Wednesday, March 11, 2009

Inspirations at the Dan O'Connell 7/3

Last Saturday there was no feature poet at the Dan; it was an all-open-mic affair, with the theme of 'Inspirations', i.e. which poets/poems have inspired you, or what have they inspired you to write?

I chose to recite William Blake's 'London', which would have been one of the first poems to deliver a cold spinal shock while I was a teenager. In my view it still stands as one of the great city poems, along with the likes of Lorca's 'New York: Office and Denunciation', which I featured as one of the recurring poems on this blog.

Next up I read Pam Brown's 'At the wall', from Dear Deliria: New and Selected Poems. As I said (with a wry smile) on the day, I hope this poem inspires someone to do something other than write poetry. It's a serious punch in the guts - the kind we need.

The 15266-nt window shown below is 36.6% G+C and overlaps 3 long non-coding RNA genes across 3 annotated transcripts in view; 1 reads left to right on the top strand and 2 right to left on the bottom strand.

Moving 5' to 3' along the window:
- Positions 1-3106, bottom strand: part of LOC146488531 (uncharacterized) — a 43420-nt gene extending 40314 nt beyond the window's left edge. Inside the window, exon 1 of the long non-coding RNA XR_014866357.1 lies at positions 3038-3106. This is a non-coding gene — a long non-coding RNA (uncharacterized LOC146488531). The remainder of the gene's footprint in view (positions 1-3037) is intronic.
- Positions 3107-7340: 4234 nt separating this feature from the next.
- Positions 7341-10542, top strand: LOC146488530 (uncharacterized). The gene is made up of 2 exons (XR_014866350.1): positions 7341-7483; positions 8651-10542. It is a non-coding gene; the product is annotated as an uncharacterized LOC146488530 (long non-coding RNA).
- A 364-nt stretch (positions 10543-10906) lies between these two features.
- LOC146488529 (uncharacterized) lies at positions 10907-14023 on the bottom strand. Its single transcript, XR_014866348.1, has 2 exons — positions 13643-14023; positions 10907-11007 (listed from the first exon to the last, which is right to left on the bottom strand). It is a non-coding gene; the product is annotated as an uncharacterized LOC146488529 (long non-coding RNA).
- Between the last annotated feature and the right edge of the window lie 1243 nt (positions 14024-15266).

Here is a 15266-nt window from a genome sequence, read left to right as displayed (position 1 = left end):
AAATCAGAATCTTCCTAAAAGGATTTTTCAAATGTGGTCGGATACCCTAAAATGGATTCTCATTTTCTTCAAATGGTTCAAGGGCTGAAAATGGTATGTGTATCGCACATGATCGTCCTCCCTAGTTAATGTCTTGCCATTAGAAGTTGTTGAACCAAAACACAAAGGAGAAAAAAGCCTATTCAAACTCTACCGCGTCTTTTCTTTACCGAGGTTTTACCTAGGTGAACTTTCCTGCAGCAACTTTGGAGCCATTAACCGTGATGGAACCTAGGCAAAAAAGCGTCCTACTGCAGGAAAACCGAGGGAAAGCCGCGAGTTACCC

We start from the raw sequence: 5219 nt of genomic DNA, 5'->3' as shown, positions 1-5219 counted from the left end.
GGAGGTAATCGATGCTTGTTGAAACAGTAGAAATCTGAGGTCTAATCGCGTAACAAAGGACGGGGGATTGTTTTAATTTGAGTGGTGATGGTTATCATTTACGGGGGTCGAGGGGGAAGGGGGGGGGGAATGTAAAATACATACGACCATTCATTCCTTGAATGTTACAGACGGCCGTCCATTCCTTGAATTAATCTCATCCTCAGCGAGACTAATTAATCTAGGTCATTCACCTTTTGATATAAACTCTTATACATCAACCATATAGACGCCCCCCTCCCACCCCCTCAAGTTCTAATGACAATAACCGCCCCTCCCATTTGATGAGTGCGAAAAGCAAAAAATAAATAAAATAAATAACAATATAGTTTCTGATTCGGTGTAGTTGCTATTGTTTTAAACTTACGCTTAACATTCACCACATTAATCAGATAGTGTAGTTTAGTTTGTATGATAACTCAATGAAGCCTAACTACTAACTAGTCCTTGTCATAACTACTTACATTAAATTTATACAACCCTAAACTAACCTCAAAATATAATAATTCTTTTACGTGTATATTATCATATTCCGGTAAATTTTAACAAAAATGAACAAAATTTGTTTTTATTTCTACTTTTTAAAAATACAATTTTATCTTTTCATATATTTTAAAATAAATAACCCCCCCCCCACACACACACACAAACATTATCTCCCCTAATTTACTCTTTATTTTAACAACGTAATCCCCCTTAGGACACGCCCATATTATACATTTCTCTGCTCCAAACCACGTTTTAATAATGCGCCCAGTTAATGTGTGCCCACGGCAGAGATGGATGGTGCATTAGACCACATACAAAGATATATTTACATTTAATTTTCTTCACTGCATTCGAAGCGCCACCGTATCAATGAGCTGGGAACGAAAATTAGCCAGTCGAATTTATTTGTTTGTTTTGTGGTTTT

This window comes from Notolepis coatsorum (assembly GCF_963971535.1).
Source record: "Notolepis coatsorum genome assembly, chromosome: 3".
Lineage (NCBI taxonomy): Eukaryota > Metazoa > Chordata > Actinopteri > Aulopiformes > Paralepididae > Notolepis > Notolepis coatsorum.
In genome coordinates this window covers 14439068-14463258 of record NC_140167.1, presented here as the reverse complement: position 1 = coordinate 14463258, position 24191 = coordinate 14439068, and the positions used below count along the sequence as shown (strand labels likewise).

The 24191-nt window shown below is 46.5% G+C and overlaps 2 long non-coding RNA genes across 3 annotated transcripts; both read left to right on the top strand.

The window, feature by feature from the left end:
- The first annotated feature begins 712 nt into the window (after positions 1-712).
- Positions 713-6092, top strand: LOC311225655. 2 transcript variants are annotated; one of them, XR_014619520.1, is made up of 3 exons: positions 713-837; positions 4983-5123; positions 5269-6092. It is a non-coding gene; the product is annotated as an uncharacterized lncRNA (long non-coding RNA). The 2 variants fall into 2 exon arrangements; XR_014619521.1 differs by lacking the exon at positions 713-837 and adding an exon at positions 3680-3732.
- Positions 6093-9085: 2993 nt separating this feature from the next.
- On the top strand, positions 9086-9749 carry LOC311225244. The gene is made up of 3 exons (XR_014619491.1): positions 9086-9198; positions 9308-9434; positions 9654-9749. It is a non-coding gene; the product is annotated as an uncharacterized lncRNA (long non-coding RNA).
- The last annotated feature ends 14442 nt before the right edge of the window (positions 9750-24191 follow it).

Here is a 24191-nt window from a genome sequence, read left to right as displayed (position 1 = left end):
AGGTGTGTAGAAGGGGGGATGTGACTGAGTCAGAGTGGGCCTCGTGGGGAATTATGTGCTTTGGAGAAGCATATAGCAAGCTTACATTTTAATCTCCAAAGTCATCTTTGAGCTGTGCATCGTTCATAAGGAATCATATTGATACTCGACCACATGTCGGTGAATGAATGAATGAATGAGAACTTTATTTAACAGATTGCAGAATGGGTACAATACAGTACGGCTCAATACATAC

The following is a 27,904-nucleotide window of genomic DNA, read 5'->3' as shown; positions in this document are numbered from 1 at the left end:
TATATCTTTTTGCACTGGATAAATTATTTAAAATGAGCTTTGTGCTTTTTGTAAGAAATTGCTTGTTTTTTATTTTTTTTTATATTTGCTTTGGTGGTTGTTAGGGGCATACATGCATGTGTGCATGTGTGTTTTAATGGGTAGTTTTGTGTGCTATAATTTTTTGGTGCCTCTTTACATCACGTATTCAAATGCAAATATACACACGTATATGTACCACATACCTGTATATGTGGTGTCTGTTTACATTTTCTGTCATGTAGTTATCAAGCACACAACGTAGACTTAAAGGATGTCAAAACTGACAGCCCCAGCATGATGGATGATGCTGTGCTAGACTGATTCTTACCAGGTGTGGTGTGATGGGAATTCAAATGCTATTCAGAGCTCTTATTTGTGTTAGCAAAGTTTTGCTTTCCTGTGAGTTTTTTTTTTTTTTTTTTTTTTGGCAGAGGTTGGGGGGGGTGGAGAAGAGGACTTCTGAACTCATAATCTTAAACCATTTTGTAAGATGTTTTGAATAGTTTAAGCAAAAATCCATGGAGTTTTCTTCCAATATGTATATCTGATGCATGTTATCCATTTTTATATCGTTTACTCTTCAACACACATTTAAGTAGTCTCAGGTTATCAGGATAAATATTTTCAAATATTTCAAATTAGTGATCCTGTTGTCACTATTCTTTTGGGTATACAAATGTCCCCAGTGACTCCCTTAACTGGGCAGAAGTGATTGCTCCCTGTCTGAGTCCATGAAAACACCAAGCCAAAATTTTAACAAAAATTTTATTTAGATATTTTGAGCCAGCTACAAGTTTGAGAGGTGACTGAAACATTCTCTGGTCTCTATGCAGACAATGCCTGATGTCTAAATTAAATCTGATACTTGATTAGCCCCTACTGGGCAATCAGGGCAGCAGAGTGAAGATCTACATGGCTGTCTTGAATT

Finally I read the final (88th) sonnet from Ted Berrigan's The Sonnets. Every hair on my body was standing to attention for those last few lines, ending with 'It is 5:15am ___________ Dear Chris, hello'. I would've first read bits of Berrigan more than ten years ago, but more recently, after reading The Sonnets in full, and hearing Berrigan read them more or less in their entirety after downloading an mp3 from UbuWeb, they've become a central text for me. They're a freaky construction of repetitions, appropriations, interrelations, shifting textures and tones.

It was fun listening to other poets' inspirations, and the fruits thereof. Ledong Qui took the theme laterally, and surprised a few people by pulling out a thesaurus and flicking at random, sampling words from it. Berrigan would've approved.

Below: Reciting 'London' (photo by Michael Reynolds).

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